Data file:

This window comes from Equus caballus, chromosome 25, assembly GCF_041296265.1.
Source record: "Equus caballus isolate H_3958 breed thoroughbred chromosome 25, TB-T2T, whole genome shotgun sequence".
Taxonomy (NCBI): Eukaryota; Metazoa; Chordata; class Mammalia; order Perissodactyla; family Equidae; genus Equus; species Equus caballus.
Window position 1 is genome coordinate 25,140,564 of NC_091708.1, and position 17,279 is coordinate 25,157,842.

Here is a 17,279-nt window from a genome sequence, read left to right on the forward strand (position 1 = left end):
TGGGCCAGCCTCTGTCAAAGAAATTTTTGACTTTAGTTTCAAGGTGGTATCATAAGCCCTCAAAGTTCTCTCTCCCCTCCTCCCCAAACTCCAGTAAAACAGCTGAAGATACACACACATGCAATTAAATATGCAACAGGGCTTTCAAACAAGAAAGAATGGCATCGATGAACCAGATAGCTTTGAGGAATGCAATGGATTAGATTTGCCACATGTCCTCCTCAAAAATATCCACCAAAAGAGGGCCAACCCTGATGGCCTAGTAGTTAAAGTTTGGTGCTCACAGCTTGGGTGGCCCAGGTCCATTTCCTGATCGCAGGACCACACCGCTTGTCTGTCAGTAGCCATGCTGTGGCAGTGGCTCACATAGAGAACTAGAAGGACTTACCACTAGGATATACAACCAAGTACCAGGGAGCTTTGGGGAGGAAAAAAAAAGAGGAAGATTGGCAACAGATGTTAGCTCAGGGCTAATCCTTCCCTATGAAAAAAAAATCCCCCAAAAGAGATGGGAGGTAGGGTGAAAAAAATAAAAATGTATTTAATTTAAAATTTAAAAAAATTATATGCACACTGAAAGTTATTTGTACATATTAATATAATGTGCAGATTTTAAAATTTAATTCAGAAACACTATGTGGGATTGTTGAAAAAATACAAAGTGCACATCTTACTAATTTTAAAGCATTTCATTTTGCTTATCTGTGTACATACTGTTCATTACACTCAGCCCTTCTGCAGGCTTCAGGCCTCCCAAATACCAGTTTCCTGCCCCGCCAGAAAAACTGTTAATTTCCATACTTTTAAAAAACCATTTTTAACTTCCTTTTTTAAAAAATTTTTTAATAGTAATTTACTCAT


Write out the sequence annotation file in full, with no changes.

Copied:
This window comes from Equus caballus, chromosome 25, assembly GCF_041296265.1.
Source record: "Equus caballus isolate H_3958 breed thoroughbred chromosome 25, TB-T2T, whole genome shotgun sequence".
Taxonomy (NCBI): Eukaryota; Metazoa; Chordata; class Mammalia; order Perissodactyla; family Equidae; genus Equus; species Equus caballus.
Window position 1 is genome coordinate 25,140,564 of NC_091708.1, and position 17,279 is coordinate 25,157,842.

Here is a 17,279-nt window from a genome sequence, read left to right on the forward strand (position 1 = left end):
TGGGCCAGCCTCTGTCAAAGAAATTTTTGACTTTAGTTTCAAGGTGGTATCATAAGCCCTCAAAGTTCTCTCTCCCCTCCTCCCCAAACTCCAGTAAAACAGCTGAAGATACACACACATGCAATTAAATATGCAACAGGGCTTTCAAACAAGAAAGAATGGCATCGATGAACCAGATAGCTTTGAGGAATGCAATGGATTAGATTTGCCACATGTCCTCCTCAAAAATATCCACCAAAAGAGGGCCAACCCTGATGGCCTAGTAGTTAAAGTTTGGTGCTCACAGCTTGGGTGGCCCAGGTCCATTTCCTGATCGCAGGACCACACCGCTTGTCTGTCAGTAGCCATGCTGTGGCAGTGGCTCACATAGAGAACTAGAAGGACTTACCACTAGGATATACAACCAAGTACCAGGGAGCTTTGGGGAGGAAAAAAAAAGAGGAAGATTGGCAACAGATGTTAGCTCAGGGCTAATCCTTCCCTATGAAAAAAAAATCCCCCAAAAGAGATGGGAGGTAGGGTGAAAAAAATAAAAATGTATTTAATTTAAAATTTAAAAAAATTATATGCACACTGAAAGTTATTTGTACATATTAATATAATGTGCAGATTTTAAAATTTAATTCAGAAACACTATGTGGGATTGTTGAAAAAATACAAAGTGCACATCTTACTAATTTTAAAGCATTTCATTTTGCTTATCTGTGTACATACTGTTCATTACACTCAGCCCTTCTGCAGGCTTCAGGCCTCCCAAATACCAGTTTCCTGCCCCGCCAGAAAAACTGTTAATTTCCATACTTTTAAAAAACCATTTTTAACTTCCTTTTTTAAAAAATTTTTTAATAGTAATTTACTCAT